Everywhere the Carnabetian Army marches on, each one a dedicated follower of fashion
Was a line written by The Kinks frontman Ray Davies in their song “Dedicated Follower of Fashion” – which reached top 5 in the charts in 1966. The song satirised the fashion explosion of the 60’s; the infamous Carnaby Street; and, arguably, the origin of consumerism.
Ever since the 60’s more and more people have become fixated on what they look like and what people perceive them. Even a slight peculiar glance from a stranger can become a worm in their minds; forcing them to change every item of clothing, and even remodelling the way they stride down the streets they have become ever so used to.
You can now walk down a jam-packed shopping plaza and see people wearing walking billboards; fluorescent neon colours that give you a headache and brand-logos that take up more than half of whatever they are wearing.
But clothing isn’t the only thing people buy for the brands.
Clothing brands started the snowball of consumerism now if you can buy it, there is a brand along with it. From products such as paint to paper, bleach to butter and honey to hats there is a board of directors and investors behind it all. They each have the intention to maximise public-awareness and public-consumption in ever-increasing quantities. The constant advertising we see on the internet, the television and, if they’re good at marketing, clothing that is just simply wandering displays plant the product in the back of our minds. Militant-marketing like this has changed the way people buy products for the foreseeable future and created a snobbery when it comes to everything and anything you can buy.
If something is cheap, people look down upon it even if it’s exactly the same – my favourite example of this anthropology is the pineapple. The pineapple was first brought to Europe in 1493 by Christopher Columbus; the pineapple was reserved for royalty and members of the aristocracy as the cost of transport and the rarity of it, in that era, significantly boosted the price. In the 17th century, a single pineapple would cost an equivalent of £5,000 in today’s pounds.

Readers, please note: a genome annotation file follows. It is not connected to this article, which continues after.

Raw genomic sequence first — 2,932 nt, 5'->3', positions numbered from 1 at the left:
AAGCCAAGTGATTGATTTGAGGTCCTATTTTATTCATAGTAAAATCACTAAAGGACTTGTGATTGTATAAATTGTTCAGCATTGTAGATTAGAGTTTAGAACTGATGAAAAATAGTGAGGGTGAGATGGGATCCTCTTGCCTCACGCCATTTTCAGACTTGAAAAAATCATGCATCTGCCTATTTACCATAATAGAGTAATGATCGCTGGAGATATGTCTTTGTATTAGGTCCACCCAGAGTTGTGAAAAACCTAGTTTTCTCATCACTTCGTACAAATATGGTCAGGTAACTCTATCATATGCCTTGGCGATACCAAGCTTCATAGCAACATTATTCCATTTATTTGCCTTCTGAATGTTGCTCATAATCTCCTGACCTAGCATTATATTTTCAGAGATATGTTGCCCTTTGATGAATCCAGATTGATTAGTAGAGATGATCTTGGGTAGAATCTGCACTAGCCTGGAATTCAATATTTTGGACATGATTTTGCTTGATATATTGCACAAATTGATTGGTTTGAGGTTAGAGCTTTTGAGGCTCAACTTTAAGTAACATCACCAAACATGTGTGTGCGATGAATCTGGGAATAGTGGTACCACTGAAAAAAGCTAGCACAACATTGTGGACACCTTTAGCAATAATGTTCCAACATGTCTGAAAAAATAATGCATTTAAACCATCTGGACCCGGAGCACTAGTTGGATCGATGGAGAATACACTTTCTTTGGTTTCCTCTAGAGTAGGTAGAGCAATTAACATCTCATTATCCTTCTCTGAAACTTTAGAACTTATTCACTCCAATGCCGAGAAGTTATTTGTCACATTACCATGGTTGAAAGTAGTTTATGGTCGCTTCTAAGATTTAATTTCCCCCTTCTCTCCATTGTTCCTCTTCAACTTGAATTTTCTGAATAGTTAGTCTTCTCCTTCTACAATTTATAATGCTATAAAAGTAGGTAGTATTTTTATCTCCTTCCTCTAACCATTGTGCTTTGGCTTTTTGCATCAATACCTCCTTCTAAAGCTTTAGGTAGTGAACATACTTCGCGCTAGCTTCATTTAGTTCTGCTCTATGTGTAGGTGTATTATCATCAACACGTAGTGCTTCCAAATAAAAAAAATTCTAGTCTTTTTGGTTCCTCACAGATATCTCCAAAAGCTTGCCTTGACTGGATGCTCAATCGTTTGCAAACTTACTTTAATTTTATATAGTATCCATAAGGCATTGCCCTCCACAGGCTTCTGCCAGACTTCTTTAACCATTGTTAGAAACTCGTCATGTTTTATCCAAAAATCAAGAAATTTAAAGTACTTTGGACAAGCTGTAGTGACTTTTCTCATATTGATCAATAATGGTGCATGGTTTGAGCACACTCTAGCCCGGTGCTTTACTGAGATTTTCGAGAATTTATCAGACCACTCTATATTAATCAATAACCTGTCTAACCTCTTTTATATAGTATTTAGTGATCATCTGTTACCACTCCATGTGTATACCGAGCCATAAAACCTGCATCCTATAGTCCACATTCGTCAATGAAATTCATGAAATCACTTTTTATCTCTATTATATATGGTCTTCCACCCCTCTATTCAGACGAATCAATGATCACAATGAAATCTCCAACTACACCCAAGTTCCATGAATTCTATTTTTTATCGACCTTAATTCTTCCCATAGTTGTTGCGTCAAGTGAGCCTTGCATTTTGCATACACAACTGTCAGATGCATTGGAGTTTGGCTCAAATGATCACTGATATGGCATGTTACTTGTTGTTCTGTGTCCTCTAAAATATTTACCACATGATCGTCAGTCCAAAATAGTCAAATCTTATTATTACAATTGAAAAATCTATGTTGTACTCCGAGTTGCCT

The humble pineapple was so distinguished at the time you can see a solitary golden pineapple top grand and eloquent structures built during that time period. Throughout London, you can see them dotted around in places such as Lambeth Bridge, Piccadilly Circus, the National Gallery and even St Paul’s Cathedral.
The Dunmore Pineapple, located in Scotland, was built as a summerhouse for the Fourth Earl of Dunmore in 1761. The structure is known “as the most bizarre building in Scotland” and just further emphasises how cherished and luxurious the pineapple was at the time.
The delicacy of the pineapple ended in the 18th century when improvements in steamships brought down the cost of transport and the rise of consumer farms in Hawaii, which mass-produced pineapples, saw the massive decrease in price, today the once prosperous pineapple would only set you back £1.
But the pineapple didn’t change a bit, they still look and taste the same – the only thing that changed is our attitude towards them. It would be a rare sight to see a modern civic building topped with a golden pineapple.
As any good merchant knows sell the sizzle, not the steak; which is effectively was what those who were trading pineapples where doing, they were selling the experience, selling the rarity and selling the status which comes with it. Which brings me to the reason why I wrote this column, dog food advertising.
As I was cleaning away in the kitchen, I saw dog food sitting on the counter-top. For the first time, I noted the packaging, colours typically used for more high-end products such as black, gold and dark purple and a bold, sharp font telling me the processed raw chunks of meat is “Rich in Taste”. I thought this was just plain-absurdity, selling me dog food by marketing the taste.
Yes I know, it’s not for me but just think about it – food I’ll never eat being marketed as such; appealing to the nations dog owners emotions, appealing to the taste that humans will find revolting. (because a dog likes it doesn’t mean its ‘rich in taste’, dogs will eat sick and will only have compliments to give to the chief.) Dog-food companies have cracked the oldest marketing technique there is, selling the sizzle, not the steak.
I researched the prices of dog-food after this, and I saw prices range from £6 to £80 – with various recipes such as rice and lamb, gourmet fish and potato, and chicken & duck. I care for my dog as much as anyone does but would I spend £69 on shellfish dog-food? No.
Dog-food companies are now capitalising on ‘who loves their dog the most’ and are running with it. Gone are the days when dogfood’s advertising strategy was based on health benefits – now they’re aiming to the people who want to turn their dog vegan. The little brown cubes filled with condensed rice and raw lamb are selling faster than hotcakes. Reaching 1,170 customer reviews on Amazon along with an average of 4.6 out of 5 stars just shows how people have progressed from getting paranoid of what strangers think of them, but now care about what their dog thinks of their moral character.